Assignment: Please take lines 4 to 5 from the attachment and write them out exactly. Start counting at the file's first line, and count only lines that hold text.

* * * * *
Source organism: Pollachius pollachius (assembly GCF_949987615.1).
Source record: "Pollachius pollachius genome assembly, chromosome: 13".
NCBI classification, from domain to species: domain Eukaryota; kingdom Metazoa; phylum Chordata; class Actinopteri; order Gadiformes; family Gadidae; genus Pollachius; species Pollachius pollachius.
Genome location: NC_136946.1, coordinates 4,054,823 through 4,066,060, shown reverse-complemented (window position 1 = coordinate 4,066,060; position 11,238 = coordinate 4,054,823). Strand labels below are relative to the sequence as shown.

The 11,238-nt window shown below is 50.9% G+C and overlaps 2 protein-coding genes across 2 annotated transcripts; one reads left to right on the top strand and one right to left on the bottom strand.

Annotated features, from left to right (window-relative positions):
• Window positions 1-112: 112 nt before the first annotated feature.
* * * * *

Genome location: NC_136946.1, coordinates 4,054,823 through 4,066,060, shown reverse-complemented (window position 1 = coordinate 4,066,060; position 11,238 = coordinate 4,054,823). Strand labels below are relative to the sequence as shown.

The 11,238-nt window shown below is 50.9% G+C and overlaps 2 protein-coding genes across 2 annotated transcripts; one reads left to right on the top strand and one right to left on the bottom strand.